It’s hard to say this wasn’t how it was supposed to end, since they were never supposed to be here in the first place. There was the expected ovation of appreciation from the fans who stuck it out to the end, albeit dampened by the circumstances.
The Carolina Hurricanes’ wild month-long ride came to the tamest of ends, a sweep at the hands of a clearly superior opponent, while their captain – maybe at the end of his career, maybe just approaching it – was still in his gear long after his teammates had left the dressing room. Justin Williams took it harder than anyone else, perhaps knowing better than anyone else how rarely these opportunities arise and how few, if any, he may have left at age 37.
It will take a while for this run to find the proper perspective, and no one was in position to do that after a 4-0 loss to complete the Boston Bruins’ sweep of the Eastern Conference finals on Thursday, the Prince of Wales Trophy presented on this ice for the third time, only once to the home team.
But in the tears and frustration and disappointment – and rank embarrassment over a rudderless power play that was inadequate all season and proved decidedly crippling in this series – there is at least a lesson in just how much this very young team has to improve to be competitive at this elite level.
“I know we learned how hard it is,” Hurricanes center Jordan Staal said. “It’s going to be that extra little bit to get you over that hump to get you where you want to be and where you want to end up. It’s not easy to get where we got, so we’re proud of that. At the same time, we wanted more as a group, and I think the young guys in this room will definitely understand how hard it is and how difficult it is and they take that and use it in the future.”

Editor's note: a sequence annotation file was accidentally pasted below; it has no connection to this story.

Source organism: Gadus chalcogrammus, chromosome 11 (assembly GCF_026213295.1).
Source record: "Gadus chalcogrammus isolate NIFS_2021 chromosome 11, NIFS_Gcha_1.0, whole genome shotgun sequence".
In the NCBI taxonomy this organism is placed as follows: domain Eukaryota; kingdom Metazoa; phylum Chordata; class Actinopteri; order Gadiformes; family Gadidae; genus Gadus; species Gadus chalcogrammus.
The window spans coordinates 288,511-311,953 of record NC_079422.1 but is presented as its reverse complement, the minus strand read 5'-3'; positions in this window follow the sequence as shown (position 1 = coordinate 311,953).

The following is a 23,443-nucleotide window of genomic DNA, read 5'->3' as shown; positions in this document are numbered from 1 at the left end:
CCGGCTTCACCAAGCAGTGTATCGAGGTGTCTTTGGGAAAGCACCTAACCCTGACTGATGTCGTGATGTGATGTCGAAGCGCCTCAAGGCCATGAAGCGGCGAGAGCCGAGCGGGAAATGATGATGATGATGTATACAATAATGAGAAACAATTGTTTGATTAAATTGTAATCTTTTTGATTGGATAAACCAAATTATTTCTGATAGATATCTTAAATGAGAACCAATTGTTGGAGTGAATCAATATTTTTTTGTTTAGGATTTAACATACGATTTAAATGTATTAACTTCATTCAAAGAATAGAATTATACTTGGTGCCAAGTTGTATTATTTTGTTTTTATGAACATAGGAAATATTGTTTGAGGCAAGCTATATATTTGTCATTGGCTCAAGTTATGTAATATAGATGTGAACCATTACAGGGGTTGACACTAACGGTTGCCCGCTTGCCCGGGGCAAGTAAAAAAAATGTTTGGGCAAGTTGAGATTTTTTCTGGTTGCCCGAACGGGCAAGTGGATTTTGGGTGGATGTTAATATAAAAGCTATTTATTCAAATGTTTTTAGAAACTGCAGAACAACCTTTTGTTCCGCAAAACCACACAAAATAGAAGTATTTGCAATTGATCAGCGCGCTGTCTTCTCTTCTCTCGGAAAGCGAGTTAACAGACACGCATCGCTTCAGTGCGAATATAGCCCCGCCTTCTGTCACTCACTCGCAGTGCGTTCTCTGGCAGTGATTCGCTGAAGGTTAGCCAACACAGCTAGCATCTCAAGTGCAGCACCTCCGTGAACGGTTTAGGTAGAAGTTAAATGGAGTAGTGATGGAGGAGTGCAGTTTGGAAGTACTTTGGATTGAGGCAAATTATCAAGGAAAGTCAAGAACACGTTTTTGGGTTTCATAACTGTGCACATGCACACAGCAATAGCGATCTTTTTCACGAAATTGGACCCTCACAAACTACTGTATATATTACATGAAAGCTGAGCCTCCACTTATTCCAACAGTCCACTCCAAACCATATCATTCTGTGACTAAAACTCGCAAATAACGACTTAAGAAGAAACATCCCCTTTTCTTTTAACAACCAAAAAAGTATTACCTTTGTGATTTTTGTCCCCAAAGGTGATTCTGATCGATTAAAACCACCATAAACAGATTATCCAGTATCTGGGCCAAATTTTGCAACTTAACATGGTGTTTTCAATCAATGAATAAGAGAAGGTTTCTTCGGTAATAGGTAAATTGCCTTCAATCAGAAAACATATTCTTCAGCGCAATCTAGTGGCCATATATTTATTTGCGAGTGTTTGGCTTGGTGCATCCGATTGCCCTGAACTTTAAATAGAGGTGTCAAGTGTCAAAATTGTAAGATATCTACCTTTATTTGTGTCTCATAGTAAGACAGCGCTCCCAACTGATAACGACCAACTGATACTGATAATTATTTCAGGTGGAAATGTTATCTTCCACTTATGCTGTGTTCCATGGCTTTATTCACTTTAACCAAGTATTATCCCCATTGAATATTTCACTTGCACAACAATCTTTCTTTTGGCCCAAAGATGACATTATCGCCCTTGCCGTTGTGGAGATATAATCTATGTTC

The Hurricanes got through the Washington series on heart when the Capitals showed little, got all the breaks and made all the big plays in a relatively evenly played sweep of the New York Islanders and got their comeuppance against the Bruins, who are bigger, stronger, more skilled and better down the middle.
The Bruins’ stars played like stars, over and over again. The Hurricanes’ stars couldn’t measure up. In the cases of Sebastian Aho and Andrei Svechnikov in particular, you hope there’s a not yet attached there.
This wasn’t all Tuukka Rask, as good as he was. The better team doesn’t always win, but it usually does, and the Bruins were clearly the better team.
That’s the standard in the Eastern Conference. The Hurricanes now face a critical offseason to try to get closer to it.
“Now we know how hard it is,” Hurricanes coach Rod Brind’Amour said. “We played a team that knows it and they said, ‘Thank you very much, you’re not getting it, done.’ We need to be that. We need to be that much better. (Aho), I’m looking at him, he needed to be a little better. And he knows it now. I believe it, because it happened to me, next time around, you’re a little hungrier. That’s what has to happen. That’s what (Boston) did. That’s why they’re still playing.”
For now, there’s still time to bask in an unexpected and welcome playoff run into mid-May and all the moments that went with it, Brock McGinn’s double-overtime Game 7 winner in Washington atop the list. To see the building (and parking lots) full again, to hear the building pulse again, to care about hockey again – it was all so long overdue, even if it ended so abruptly.
Whether this is the beginning of something, as the Hurricanes hope, or a one-year wandering, as their history has too often been, will depend in large part on what happens this offseason.
Merely making the playoffs was a welcome change from years in the hockey wilderness. A fourth straight run to the NHL’s final four was a bonus. The sweep was a wakeup call.